All the words in the world don't explain laughter or tears. I am not a fine observer but wearing the skin of a lens and gripped by what is before me. It appears magnified as if closed in upon when this is the world and its counterparts, its precursors and unimaginable others spreading out across a plain that runs from vision. Indeed, any sense. Try feeling the contours of the names we give to ambition or betrayal, to obedience and devotion. On your tongue they are as if the body; in the air they stretch to unbecoming. But nonexistence dressed. And this is all we say, that moving from not knowing ourselves to the story, we wrap what can never be full or empty, what is neither here nor there, what has no level, in content. The gift is on the outside. This is not to say that life as flesh and breath is a matter of style and that living it in a certain way, substance, but maybe that words measure for us the measure of us and as well the distance from everything to nothing by taking as their mark something in between.

The poet pays attention to and scrutinizes everything:

better to consider everything and give it its due
for we have evolved
to watch each other carefully

and the serious challenge is to see
the iris
the small house beside your house

which you never go inside
the surrender
at the heart of each moment

(from Better, Everything)

Poetry does justice: it is an act of judgement. Justice is a voice, not a discourse or theory, it is living, a process, a moving towards, as is poetry. Paul Celan refers to poems as en route, 'toward something open, inhabitable, an approachable you, perhaps, an approachable reality.' Poetry is towards as life is towards death, as life is flux, quintessentially, as desire is an inclination:

The Case of Burning

In poetry the burning is not mentioned. Poetry is explicit. A pelvis pressed against pelvis. On burning it is silent. On fire it is. Flames come from women burning in boxes. Written there by other women. Real women burn in the boxes made by men. Trees they cut for the wood are from the forests they write. Poems found there contain no human hands. They purport to be about the beauty that is running from people and becomes beautiful in movement. Hands are clichιs. Hot. On the neck. The kidneys. Cooler than the cunt. In satisfying one's desires one breathes. In setting out to satisfy one's desires more oxygen is used. The fire lit. The poem tells us that longing foretells the sacrifice of itself. Want and none. What burns is not the fire. The untouched part of the body is desperate but does not know this means without hope. Too many words are left by quenched fires. But unspeakable. Two bodies. Whatever sex. Pressed. Poetry through to the heat at the base of the spine where the future lodges. Hot poker of the tongue seeks the lively tongue. Say the death of it in love. Burning down language. Burning-box. Shhh!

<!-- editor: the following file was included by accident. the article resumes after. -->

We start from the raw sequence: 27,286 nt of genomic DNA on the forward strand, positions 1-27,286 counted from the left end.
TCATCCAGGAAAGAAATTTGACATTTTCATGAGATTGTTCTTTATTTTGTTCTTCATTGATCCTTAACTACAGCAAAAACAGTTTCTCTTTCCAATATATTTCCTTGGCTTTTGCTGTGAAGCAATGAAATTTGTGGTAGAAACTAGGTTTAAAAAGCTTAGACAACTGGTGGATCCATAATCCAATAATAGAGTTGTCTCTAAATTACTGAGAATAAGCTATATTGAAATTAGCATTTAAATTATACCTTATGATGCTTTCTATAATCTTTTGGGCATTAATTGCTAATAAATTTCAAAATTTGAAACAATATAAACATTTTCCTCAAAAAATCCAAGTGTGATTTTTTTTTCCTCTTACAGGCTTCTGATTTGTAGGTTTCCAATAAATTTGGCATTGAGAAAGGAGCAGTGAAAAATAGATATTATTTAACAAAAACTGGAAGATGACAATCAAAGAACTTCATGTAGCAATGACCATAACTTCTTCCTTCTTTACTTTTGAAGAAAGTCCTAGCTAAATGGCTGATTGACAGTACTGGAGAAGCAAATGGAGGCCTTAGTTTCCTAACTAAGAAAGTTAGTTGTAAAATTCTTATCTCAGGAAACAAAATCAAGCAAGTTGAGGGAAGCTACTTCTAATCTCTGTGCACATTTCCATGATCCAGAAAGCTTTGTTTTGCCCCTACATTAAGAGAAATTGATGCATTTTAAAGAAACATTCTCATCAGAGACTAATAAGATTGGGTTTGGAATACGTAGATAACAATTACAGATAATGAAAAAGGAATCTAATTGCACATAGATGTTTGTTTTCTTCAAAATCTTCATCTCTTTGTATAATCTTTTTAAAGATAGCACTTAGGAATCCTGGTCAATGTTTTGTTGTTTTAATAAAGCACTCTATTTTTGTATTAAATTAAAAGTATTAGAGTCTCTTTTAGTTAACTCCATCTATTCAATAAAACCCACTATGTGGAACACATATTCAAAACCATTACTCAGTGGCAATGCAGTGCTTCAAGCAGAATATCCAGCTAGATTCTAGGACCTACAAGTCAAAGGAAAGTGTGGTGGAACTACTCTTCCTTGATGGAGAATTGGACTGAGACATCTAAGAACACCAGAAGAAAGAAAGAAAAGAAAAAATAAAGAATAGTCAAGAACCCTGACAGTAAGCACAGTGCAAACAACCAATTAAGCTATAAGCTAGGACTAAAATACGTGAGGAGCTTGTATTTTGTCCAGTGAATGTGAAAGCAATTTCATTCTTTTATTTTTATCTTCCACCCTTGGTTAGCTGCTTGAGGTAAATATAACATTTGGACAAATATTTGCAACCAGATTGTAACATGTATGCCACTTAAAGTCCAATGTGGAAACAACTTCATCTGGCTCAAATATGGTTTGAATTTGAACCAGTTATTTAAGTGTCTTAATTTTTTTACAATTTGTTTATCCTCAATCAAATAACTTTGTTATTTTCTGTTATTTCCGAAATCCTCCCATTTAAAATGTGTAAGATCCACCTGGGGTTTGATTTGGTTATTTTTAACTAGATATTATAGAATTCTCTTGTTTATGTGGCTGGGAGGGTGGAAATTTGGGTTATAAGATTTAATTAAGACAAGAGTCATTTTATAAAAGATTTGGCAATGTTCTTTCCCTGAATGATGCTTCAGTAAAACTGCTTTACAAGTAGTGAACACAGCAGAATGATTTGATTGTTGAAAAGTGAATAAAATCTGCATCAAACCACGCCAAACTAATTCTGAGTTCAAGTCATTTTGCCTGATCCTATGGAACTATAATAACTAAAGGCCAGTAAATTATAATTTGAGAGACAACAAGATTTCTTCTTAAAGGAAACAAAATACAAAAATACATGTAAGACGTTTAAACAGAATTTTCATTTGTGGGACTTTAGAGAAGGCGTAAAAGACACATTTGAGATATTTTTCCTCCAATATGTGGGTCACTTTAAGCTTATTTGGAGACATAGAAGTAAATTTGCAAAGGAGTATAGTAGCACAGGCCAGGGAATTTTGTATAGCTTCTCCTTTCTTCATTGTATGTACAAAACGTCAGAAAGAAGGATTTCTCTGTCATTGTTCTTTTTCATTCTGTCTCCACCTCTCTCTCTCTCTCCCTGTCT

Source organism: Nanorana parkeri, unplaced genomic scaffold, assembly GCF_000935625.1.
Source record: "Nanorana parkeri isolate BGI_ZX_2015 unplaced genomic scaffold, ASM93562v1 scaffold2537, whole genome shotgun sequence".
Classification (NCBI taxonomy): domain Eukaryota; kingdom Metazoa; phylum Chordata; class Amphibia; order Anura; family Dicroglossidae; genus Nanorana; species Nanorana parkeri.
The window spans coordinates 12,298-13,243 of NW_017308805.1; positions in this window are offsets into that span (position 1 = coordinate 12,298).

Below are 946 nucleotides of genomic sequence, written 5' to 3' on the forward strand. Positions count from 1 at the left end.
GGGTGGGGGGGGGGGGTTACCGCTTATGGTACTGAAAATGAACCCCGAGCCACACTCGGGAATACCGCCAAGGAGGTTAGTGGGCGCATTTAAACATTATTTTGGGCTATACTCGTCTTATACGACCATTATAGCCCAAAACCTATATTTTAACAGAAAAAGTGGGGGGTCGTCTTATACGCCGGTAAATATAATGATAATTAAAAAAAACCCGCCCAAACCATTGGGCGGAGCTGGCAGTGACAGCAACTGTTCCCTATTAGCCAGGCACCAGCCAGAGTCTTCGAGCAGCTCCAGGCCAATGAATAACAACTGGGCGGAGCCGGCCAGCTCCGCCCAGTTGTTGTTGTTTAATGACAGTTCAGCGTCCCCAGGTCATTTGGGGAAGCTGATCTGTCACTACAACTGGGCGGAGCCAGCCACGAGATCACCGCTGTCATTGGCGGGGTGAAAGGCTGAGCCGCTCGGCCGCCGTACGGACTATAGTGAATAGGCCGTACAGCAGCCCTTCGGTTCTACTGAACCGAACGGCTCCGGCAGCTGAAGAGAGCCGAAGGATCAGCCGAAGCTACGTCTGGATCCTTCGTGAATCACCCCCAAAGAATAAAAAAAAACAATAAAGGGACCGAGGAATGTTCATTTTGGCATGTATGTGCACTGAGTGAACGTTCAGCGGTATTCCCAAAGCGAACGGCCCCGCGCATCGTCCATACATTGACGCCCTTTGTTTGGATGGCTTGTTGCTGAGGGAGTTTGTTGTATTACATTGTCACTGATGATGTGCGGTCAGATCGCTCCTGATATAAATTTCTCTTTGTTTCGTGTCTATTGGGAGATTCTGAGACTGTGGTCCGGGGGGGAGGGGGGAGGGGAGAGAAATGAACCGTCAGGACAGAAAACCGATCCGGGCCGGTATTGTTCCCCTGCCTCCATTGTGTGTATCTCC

Ash is how we stand around cringing at our own obliviousness. Did we ever love like that? Not caring who saw?

And like desire poetry is mystery. Raymond Gaita talks of 'contingent mysteries' and 'essential mysteries', the former are dependant on our limited cognitive powers, the latter are not. And Rumi: 'Mysteries are not to be solved. The eye goes blind / when it only wants to see why.' Poetry is definitely not to tell you anything. Different for every writer and reader, it is remarkable in being for the use that nothing else is. It goes into the gaps and doesn't attempt to fill them. It preserves mysteries and ellipses whilst reverencing them. Its use is in the reaching out, not the grasping whereas so many things have an end to their use, a purpose. For these things the end exists in both senses, they're a means to an end and once that is attained, they themselves are at an end. Poetry has no – pardon the pun – use -by date.

The Desire Project

Arouse in the poem the parting that opens between the lip that is writers who are always people who do not believe and the lip that is writers who to write must believe and the space is dark. Have you ever gone looking for black in black? Have you never tried separating white from white? Worth having or wishing for, we think, are the things which tilt our brain in that direction, we think, unsatisfied.

Introducing a gloss: